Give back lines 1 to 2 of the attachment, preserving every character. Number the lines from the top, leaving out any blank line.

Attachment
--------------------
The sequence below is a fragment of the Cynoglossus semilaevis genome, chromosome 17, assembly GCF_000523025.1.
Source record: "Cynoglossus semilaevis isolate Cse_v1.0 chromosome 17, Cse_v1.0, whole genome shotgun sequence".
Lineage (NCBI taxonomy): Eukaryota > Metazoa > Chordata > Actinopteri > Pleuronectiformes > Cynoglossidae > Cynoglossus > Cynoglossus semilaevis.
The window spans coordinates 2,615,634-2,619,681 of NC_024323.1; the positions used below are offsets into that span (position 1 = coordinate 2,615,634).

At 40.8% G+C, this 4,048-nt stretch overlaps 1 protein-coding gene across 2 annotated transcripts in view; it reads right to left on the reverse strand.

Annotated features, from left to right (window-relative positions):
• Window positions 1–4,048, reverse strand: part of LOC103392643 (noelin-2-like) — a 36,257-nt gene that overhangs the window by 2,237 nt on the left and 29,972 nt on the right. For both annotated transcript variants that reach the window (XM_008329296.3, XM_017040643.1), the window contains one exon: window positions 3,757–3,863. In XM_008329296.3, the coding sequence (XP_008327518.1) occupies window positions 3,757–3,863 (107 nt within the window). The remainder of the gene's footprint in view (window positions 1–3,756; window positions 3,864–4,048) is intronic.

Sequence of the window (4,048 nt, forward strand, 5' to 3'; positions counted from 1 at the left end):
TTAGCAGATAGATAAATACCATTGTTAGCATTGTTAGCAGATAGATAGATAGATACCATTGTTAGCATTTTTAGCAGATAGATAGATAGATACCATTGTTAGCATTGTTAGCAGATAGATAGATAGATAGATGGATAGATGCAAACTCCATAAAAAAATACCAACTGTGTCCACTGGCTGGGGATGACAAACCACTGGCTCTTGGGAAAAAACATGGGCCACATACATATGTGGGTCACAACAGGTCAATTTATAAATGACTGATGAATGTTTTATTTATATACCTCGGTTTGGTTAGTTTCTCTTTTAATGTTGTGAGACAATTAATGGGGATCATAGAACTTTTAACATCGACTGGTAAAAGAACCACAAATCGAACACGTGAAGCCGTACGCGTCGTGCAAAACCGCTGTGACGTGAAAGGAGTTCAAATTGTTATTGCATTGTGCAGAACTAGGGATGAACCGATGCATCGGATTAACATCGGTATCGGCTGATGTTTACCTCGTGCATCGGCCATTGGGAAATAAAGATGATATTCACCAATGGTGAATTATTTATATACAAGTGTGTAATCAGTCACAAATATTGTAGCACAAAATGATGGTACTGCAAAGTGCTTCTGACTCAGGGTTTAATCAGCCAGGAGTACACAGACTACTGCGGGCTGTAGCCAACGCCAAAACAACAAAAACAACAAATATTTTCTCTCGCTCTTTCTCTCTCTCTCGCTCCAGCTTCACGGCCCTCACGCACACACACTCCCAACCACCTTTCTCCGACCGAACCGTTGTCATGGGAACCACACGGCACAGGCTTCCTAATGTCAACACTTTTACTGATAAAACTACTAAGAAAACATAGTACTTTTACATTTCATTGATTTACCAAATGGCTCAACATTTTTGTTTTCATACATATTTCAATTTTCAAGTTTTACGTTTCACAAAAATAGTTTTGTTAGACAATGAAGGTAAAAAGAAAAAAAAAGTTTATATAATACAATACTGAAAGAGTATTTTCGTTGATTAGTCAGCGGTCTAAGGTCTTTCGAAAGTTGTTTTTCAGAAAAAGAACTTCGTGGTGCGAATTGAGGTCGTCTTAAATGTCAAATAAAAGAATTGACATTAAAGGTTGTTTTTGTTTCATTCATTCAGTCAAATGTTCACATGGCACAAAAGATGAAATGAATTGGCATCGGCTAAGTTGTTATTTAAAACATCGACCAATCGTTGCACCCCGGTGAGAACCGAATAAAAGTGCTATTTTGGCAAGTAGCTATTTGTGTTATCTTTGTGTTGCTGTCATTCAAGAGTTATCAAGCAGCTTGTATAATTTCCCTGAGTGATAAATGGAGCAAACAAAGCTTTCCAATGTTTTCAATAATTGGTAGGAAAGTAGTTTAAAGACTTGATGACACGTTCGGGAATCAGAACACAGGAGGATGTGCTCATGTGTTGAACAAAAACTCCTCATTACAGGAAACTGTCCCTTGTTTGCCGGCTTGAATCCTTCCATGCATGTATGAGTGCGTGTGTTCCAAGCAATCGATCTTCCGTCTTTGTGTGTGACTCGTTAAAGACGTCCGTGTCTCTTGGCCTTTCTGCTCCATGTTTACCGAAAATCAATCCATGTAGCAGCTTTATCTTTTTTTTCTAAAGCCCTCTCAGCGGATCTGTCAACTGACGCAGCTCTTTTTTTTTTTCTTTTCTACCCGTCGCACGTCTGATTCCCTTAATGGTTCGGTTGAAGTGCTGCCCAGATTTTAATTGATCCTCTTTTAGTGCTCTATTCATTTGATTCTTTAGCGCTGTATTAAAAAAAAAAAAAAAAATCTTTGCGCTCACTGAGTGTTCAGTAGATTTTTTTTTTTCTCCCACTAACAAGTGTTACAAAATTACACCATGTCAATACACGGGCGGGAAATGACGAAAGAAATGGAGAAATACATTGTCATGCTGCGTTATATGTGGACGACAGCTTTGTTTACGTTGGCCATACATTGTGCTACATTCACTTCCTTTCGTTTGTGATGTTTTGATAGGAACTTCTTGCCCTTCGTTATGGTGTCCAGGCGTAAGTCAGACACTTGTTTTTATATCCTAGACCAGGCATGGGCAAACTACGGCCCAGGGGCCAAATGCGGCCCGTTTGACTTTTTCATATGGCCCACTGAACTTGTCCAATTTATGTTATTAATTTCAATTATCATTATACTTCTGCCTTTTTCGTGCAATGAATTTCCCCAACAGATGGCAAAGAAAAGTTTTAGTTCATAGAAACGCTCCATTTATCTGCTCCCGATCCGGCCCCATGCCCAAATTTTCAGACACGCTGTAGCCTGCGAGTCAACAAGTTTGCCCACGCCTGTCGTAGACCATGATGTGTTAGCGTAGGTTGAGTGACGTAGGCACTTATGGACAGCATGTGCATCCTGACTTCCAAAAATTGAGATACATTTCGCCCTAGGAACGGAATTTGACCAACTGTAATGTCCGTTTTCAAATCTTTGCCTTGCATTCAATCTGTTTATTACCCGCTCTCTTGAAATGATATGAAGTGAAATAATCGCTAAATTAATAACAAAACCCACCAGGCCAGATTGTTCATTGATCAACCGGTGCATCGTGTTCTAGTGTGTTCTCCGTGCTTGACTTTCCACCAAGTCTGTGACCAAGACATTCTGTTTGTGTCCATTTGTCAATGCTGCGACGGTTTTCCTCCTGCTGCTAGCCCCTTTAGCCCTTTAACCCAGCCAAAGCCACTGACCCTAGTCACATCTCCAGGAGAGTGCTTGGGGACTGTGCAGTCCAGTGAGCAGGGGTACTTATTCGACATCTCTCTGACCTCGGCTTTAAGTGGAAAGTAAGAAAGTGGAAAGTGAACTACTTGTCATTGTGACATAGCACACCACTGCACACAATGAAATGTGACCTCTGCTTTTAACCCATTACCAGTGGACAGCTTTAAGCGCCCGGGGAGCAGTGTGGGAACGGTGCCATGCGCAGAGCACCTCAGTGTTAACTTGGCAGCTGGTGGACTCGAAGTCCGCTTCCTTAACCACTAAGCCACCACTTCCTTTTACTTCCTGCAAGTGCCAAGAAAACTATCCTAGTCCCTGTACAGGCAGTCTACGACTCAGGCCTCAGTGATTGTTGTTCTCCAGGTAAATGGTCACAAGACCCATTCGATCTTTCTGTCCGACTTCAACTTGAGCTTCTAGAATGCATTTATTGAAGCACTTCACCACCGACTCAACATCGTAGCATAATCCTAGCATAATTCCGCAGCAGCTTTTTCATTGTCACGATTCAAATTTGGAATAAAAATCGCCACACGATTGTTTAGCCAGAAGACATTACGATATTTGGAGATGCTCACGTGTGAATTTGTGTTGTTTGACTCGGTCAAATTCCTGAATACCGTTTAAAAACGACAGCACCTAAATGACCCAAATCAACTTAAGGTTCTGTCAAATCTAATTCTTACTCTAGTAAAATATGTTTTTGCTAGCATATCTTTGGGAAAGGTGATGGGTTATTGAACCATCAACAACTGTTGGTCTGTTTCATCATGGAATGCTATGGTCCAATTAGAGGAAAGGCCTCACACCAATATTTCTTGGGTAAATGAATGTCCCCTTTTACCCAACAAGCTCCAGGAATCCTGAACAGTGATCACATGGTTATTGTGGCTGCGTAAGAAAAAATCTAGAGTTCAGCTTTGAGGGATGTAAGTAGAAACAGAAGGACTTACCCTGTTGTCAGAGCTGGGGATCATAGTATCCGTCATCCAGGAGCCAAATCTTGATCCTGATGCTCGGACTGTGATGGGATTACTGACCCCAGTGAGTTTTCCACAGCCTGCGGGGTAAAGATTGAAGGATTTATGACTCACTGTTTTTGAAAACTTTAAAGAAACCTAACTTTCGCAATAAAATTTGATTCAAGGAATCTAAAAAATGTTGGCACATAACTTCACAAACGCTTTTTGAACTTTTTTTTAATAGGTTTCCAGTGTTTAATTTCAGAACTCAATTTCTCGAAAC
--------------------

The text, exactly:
The sequence below is a fragment of the Cynoglossus semilaevis genome, chromosome 17, assembly GCF_000523025.1.
Source record: "Cynoglossus semilaevis isolate Cse_v1.0 chromosome 17, Cse_v1.0, whole genome shotgun sequence".